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Hurricane Maria Weakens as It Moves North

People congregate at a wifi hotspot in the aftermath of Hurricane Maria with many cellphone towers down in San Juan, Puerto Rico, Sept. 24, 2017.

Hurricane Maria, which ravaged Puerto Rico last week, is growing weaker as it moves north.

But the U.S. National Hurricane Center said Sunday the storm could still cause dangerous surf and rip currents at beaches on the U.S. east coast.

Maria, which hit the island of Puerto Rico as a category 4 storm, weakened to a category 2 with maximum sustained winds of 165 kph.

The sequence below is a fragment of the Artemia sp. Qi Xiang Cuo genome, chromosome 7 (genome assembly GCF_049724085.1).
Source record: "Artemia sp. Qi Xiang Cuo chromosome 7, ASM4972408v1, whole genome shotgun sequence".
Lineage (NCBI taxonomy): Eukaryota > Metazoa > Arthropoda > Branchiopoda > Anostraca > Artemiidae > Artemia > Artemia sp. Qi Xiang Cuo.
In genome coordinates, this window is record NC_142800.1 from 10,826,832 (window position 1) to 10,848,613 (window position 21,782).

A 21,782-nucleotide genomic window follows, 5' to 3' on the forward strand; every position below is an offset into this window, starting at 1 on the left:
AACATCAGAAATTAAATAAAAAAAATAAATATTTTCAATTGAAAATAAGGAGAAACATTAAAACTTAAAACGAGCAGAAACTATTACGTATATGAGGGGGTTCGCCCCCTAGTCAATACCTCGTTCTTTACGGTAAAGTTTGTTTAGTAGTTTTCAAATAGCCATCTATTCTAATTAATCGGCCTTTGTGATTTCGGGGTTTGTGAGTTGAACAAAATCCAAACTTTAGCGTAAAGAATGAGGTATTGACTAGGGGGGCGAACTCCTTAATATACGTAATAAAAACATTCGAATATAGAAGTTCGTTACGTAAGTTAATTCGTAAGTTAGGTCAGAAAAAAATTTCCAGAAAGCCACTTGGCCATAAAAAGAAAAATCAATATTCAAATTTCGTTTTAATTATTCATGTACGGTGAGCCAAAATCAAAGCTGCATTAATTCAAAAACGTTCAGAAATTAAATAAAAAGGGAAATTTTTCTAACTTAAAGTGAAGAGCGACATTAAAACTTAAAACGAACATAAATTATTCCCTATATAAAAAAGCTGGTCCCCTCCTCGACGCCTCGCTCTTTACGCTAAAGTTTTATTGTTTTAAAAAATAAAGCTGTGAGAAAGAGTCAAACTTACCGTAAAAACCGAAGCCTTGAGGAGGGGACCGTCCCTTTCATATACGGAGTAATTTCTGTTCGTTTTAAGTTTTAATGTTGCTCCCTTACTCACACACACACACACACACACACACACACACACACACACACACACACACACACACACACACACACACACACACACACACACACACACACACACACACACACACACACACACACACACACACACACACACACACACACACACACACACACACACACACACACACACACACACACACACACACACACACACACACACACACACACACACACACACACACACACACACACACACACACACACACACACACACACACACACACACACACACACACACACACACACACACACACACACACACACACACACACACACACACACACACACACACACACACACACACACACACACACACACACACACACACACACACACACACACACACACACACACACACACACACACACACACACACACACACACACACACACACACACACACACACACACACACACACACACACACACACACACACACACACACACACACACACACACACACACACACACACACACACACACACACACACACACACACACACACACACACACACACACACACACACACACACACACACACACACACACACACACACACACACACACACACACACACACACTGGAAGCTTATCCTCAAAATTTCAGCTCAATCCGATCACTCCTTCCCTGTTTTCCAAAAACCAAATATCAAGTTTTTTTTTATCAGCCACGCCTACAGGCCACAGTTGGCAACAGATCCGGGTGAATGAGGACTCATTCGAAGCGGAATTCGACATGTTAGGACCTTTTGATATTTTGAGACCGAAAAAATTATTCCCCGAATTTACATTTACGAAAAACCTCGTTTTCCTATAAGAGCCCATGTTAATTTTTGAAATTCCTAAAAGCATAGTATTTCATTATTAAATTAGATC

Puerto Rico remains without power, except for generators, and phone service is spotty, as officials struggle to provide food and water to those affected by the worst storm to hit the island of 3.4 million in nearly a century.

Tens of thousands of people evacuated from a river valley below a failing dam Saturday in northeast Puerto Rico, urged to do so by the National Weather Service. "Stay away or be swept away," the weather service added.

In addition to Puerto Rico, the storm lashed other Caribbean islands. Fourteen people were reported dead on Dominica, which has a population of about 71,000. Three deaths were reported in Haiti, two deaths in the French territory of Guadeloupe and one in the Dominican Republic.